The technologies we need to cut down on unnecessary emissions already exist—as do renewable energy sources, such as wind and solar, that can provide cheaper, healthier, and more sustainable ways of living into the future. Once the pandemic does finally come to an end, experts suggest these technologies could easily allow Australia to reboot its economy while at the same time reducing emissions—as long as the federal government is willing to adapt.
Australia’s Liberal-National coalition has been notoriously reluctant to phase out coal in favour of renewables. A recent report highlighted that this loyalty to coal has placed Australia second to only China in the world for new coal power stations construction proposals. But whether or not the tide of public opinion is enough to sway the government’s position, the pandemic may have the unexpected effect of crippling these industries beyond salvation.
“It may well be that COVID contributes to coal-fired power stations shutting down sooner rather than later,” Alan Pears, a senior research fellow at RMIT University, told VICE over the phone. “Because business activity has slowed, electricity demand has declined… so the coal guys are getting lower prices, selling less electricity, and [that’s] making it harder for them to keep their power stations running.
The modelling supports this view. Recent projections from Australian energy research consultancy RepuTex suggest that “the coronavirus pandemic could help to create a perfect storm for the wholesale electricity market, with the potential for lower demand, lower gas prices and the commissioning of large renewable energy projects to depress electricity prices.”
Coal-fired power stations, like most industries, have slowed in the midst of the coronavirus pandemic. Meanwhile, Australia’s renewable energy sector continues to grow. When things do start to ramp up again, according to Pears, Australians will be given the chance to reassess what kind of path they want to embark upon.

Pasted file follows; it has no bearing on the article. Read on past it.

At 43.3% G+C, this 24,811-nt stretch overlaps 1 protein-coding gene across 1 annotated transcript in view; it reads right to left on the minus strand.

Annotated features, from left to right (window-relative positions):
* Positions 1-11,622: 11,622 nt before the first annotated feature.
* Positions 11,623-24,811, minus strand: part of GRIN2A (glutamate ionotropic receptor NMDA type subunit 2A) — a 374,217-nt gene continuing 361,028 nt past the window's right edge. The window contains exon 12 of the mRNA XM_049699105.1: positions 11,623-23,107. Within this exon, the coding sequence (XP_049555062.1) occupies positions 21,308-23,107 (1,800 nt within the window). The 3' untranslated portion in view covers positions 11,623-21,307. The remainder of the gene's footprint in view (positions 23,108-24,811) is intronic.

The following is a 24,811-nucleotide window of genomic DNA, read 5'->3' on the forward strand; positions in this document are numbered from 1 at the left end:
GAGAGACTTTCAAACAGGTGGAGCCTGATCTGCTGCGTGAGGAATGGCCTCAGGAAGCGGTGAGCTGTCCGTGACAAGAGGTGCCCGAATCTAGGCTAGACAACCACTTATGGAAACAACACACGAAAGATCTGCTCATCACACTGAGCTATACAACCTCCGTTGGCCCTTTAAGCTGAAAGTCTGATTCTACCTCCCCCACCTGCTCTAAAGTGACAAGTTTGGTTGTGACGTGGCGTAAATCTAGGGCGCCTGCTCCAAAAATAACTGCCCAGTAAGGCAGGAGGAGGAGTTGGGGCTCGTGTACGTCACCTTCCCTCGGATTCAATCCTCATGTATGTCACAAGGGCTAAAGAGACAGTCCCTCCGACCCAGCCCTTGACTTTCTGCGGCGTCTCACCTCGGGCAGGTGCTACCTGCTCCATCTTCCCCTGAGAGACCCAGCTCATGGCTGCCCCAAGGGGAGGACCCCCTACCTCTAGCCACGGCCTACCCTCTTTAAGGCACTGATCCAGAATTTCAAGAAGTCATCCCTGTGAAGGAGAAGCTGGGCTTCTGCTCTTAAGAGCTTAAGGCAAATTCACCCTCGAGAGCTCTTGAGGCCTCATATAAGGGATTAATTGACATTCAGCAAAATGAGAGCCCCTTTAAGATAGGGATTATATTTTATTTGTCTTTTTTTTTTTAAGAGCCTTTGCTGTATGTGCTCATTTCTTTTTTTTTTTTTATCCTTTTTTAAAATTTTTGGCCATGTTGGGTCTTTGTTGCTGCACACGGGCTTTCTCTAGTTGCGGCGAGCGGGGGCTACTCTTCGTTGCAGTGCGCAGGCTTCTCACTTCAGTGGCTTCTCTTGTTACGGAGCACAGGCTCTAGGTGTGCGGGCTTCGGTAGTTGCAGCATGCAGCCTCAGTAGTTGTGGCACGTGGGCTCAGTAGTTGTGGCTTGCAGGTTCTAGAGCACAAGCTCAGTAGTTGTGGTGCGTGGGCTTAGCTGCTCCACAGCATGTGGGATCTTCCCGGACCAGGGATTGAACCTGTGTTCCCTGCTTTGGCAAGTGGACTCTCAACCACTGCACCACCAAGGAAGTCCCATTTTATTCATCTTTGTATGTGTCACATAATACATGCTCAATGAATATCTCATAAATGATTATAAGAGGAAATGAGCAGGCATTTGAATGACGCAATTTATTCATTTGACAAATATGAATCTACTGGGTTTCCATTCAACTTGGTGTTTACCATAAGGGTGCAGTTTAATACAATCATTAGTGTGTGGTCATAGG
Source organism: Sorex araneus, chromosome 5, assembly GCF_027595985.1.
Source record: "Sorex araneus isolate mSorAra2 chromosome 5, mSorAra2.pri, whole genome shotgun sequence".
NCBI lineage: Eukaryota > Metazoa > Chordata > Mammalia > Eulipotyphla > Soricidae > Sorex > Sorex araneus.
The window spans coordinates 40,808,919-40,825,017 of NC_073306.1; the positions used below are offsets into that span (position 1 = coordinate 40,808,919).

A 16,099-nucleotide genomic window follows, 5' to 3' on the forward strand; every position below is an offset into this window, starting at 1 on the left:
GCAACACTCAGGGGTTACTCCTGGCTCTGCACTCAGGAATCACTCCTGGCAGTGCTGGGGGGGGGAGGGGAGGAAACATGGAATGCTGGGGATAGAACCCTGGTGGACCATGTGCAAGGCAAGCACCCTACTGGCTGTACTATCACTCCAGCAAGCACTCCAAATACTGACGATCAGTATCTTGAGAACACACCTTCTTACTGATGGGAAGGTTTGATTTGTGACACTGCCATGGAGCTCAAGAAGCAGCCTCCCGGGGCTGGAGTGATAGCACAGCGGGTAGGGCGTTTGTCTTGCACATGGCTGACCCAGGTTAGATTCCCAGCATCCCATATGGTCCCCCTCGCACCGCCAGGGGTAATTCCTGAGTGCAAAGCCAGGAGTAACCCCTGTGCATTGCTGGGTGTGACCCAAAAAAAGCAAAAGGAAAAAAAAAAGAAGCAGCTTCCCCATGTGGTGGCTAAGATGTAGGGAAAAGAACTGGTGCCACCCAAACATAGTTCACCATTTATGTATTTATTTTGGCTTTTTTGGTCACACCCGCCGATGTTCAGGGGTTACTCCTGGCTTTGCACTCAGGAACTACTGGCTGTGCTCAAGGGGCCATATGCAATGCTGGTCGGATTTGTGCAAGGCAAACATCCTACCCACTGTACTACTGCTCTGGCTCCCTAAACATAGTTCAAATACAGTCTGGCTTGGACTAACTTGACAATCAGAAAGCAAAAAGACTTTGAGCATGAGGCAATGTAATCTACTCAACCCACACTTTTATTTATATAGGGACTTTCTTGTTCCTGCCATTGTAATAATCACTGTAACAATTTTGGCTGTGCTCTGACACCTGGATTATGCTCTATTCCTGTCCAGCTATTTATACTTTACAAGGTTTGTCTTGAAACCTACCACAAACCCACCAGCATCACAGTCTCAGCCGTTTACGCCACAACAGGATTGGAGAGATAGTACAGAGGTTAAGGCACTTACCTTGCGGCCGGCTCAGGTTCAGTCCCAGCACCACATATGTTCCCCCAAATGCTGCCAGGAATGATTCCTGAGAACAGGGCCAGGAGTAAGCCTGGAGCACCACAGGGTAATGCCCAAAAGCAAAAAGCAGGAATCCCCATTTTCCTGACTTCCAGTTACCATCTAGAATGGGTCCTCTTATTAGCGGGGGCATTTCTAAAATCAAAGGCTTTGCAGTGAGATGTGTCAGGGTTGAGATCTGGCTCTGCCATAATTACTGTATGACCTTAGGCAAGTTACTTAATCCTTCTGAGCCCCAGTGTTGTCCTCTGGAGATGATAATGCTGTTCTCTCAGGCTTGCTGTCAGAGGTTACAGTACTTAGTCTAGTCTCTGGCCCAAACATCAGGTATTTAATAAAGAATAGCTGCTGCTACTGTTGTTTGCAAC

“Risk and opportunity are two sides of the crisis, and a lot of people will be reflecting on where they want to go,” he says. “As we come out of this, there’ll be solutions that are cheaper and better for us—electric bikes and scooters instead of cars; video conferences instead of interstate flights—and all those things will be accelerated as they would not have been had we not had this crisis. If COVID throws a spanner in the works and people have to adjust, this is the direction they’ll adjust in, rather than going back to the way things were before.”
It’s a small crack of light in a time of darkness and uncertainty: the idea that some of us might reemerge out of this crisis better positioned to tackle the climate crisis than we ever were before. The COVID-19 pandemic could be the shake-up Australia needs to start embracing and implementing responsible energy policies. But for that to happen in any meaningful sense, governments also need to treat the climate crisis with commensurate urgency.
Many nations’ response to coronavirus has, for the most part, been swift and decisive. It is proof that governments have the ability to address serious issues quickly, no matter the short-term difficulties or economic costs. Some experts, like Vardoulakis and Pears, view the effects of this global catastrophe as a learning curve. Others see them as a grim example of things to come. While COVID-19 poses a very real and present danger, the impacts of the climate crisis promise to be even more devastating—and people are desperate for action to happen now, without further delay.
VICE is committed to ongoing coverage of the global climate crisis. Read all of our Earth Day 2020 coverage here__.